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Samsung Galaxy S5 could be leaking your fingerprints


I’m usually not the paranoid one in a relationship, but the fingerprint scanner on smartphones always used to freak me out.

And now, a pair of researchers from security firm FireEye breathes new life into my paranoia, as they claim hackers can steal your fingerprint data before it gets encrypted in the device. One of the potentially dangerous devices, ‘leaking’ fingerprints is the Samsung Galaxy S5.

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Conficker remains top of the threats as existing malware for Windows dominates

Hidden threat

Though we're constantly being warned about the threat offered by new malware it seems that, for Windows systems at least, the old favorites continue to catch us out.

The latest threat report from security company F-Secure shows that Conficker continues to be the number one Windows threat, kept alive by the number of unpatched legacy systems still around.

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Groupon refuses to pay security expert who found serious XSS site bugs

Groupon refuses to pay security expert who found serious XSS site bugs

Bounty programs benefit everyone. Companies like Microsoft get help from security experts, customers gain improved security, and those who discover and report vulnerabilities reap the rewards financially. Or at least that's how things are supposed to work.

Having reported a series of security problems to discount and deal site Groupon, security researcher Brute Logic from was expecting a pay-out -- but the site refuses to stump up the cash. In all, Brute Logic reported more than 30 security issues with Groupon's site, but the company cites its Responsible Disclosure policy as the reason for not handing over the cash.

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Bag yourself $15,000 as an Azure or Project Spartan bounty hunter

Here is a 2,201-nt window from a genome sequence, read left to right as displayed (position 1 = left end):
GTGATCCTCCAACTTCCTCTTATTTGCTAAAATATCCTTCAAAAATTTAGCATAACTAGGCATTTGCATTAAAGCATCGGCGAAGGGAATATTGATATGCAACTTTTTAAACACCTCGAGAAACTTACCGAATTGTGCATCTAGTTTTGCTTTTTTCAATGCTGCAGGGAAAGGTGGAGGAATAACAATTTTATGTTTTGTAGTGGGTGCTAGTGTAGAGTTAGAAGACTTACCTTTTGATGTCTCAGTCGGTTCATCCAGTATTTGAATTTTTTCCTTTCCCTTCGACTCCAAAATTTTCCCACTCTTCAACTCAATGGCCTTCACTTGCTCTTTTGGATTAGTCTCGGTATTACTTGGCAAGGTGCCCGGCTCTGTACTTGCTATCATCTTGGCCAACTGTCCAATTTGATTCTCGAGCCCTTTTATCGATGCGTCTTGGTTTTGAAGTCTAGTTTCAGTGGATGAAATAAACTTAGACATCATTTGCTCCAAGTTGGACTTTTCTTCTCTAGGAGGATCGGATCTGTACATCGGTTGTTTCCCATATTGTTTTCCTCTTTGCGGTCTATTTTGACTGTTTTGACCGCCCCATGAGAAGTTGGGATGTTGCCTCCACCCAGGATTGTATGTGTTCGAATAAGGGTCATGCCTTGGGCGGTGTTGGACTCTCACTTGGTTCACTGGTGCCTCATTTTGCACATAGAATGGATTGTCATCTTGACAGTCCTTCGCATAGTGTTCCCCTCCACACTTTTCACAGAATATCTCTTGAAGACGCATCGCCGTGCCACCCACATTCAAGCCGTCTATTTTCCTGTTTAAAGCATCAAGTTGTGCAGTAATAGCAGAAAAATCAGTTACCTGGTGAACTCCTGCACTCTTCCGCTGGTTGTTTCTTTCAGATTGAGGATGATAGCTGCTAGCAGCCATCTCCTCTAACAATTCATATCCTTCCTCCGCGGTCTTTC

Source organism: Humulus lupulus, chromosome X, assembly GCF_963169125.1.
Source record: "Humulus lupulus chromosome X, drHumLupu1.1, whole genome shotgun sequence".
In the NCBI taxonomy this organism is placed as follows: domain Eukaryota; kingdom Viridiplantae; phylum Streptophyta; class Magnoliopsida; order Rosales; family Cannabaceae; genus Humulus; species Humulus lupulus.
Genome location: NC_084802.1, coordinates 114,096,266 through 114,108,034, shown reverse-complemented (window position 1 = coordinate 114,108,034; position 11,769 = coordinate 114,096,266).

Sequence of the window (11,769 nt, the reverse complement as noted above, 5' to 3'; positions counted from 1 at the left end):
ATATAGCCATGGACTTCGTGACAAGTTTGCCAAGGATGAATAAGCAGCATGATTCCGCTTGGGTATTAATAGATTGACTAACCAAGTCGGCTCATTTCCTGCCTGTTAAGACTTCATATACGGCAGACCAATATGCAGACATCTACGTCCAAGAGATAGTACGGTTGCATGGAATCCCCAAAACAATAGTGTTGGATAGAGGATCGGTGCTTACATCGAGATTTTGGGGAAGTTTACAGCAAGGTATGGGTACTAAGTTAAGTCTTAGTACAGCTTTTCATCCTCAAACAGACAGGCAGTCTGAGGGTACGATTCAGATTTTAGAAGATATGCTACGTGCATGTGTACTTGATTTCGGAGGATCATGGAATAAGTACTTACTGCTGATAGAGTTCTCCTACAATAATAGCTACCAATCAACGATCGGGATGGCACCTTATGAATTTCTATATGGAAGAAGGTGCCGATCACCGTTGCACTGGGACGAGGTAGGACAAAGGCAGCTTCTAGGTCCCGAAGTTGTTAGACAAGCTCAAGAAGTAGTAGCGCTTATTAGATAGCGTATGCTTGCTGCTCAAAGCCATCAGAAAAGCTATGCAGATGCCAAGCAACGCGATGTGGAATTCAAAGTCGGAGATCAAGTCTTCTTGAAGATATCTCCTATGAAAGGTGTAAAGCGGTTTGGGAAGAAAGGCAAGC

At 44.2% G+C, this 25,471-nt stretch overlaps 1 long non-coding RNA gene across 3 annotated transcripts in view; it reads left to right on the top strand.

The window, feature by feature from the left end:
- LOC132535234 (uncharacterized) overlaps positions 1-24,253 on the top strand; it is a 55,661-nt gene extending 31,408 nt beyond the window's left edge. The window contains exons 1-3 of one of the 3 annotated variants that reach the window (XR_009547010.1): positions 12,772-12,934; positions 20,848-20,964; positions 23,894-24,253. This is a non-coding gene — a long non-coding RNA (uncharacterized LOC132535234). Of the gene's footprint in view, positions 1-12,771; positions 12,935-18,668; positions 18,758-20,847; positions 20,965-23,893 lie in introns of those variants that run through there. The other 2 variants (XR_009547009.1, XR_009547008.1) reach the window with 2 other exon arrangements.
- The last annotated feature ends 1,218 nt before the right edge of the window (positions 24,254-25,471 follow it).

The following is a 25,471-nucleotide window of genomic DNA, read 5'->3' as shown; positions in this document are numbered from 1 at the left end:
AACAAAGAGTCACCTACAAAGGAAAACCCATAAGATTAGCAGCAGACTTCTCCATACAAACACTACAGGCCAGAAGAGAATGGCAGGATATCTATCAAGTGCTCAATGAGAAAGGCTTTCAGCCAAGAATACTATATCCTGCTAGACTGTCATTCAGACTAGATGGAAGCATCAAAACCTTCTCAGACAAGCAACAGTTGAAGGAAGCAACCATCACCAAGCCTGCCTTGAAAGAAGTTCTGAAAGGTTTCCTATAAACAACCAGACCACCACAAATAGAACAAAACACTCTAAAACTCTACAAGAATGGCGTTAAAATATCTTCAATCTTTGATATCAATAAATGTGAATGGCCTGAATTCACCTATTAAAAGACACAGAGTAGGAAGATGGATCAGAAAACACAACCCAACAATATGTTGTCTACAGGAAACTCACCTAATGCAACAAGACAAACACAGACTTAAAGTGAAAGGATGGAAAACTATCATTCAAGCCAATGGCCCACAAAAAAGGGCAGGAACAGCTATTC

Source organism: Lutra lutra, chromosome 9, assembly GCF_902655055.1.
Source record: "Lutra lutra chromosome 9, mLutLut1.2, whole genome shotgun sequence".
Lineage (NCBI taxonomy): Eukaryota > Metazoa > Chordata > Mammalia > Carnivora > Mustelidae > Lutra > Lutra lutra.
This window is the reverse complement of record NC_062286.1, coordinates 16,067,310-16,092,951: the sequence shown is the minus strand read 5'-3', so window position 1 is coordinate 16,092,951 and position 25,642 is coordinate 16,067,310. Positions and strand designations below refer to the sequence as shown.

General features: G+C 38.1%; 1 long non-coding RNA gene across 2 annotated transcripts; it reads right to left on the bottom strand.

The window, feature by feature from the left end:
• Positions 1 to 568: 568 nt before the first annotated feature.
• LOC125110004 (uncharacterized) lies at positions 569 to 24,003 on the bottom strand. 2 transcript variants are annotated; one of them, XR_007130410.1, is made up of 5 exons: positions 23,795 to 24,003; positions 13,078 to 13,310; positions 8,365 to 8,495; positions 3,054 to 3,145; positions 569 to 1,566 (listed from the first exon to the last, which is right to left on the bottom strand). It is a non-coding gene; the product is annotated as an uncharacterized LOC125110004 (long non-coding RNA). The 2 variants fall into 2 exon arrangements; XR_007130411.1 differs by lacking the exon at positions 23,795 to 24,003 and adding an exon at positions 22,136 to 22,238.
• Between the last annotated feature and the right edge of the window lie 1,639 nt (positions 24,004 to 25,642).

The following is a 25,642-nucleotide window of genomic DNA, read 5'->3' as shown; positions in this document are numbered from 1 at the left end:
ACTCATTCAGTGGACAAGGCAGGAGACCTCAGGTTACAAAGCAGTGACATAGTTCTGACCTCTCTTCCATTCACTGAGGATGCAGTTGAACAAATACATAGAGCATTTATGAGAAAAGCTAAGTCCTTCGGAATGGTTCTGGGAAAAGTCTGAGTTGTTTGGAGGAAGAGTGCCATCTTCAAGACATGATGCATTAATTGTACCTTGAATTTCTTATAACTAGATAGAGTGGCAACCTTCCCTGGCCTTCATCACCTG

Bag yourself $15,000 as an Azure or Project Spartan bounty hunter

It's not unknown for technology companies to run bounty programs that reward bug hunters for unearthing problems with software. Discover a security vulnerability and you could be in line for a nice cash bonus. Microsoft is one firm that runs such a program, and today the Microsoft Bounty Program is being expanded -- with a particular focus on Azure and Project Spartan.

Microsoft has already been asking for feedback about Windows 10 Technical Preview, but this is the first time a financial reward has been offered for pointing out security issues with any of its components. The maximum pay-out has been increased to $15,000 USD, so there's more incentive than ever to seek out problems and report them to Microsoft.

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You're more likely to be struck by lightning than hit by mobile malware

mobile lightning

We constantly see stories about the latest threat from malware, particularly relating to mobile devices. But is it really as bad as it's made out to be?

No, says threat detection and containment specialist Damballa which is unveiling new research based on its big data analysis of almost half of US mobile traffic.

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Cybercrime gets smarter and more complex

Hacker detection

There are 85,000 new malicious IPs launched every day and the top phishing targets are technology companies and financial institutions.

These are among the findings of a new report from threat intelligence and security company Webroot. The Webroot 2015 Threat Brief provides the latest cyber threat trends collected from tens of millions of users and over 30 security technology partners.

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iOS 8 vulnerability can send iPhones, iPads into reboot loop

16GB iPhones and iPhones quake in fear as Apple increases maximum app size to 4GB

At the 2015 RSA Conference, security researchers from Skycure showcased a new iOS 8 vulnerability which, if properly exploited, can send iPhones and iPads connected to a malicious hotspot into a reboot loop. The vulnerability affects both the operating system as well as apps which use SSL to communicate.

All that an attacker has to do to exploit the vulnerability is to set up a router in a "specific configuration", and allow anyone to connect (basically make it an open hotspot). The iOS 8 devices that connect will be affected, without the attacker having to have access to them.

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IBM brings threat analytics to the cloud

ibm logo

Last week we reported on IBM's decision to open up its threat intelligence data in X-Force Exchange to help fend off cyber attacks.

Today the company is making its threat intelligence system QRadar available as a cloud service, giving companies the ability to quickly prioritize real threats and free up critical resources to fight cyber attacks.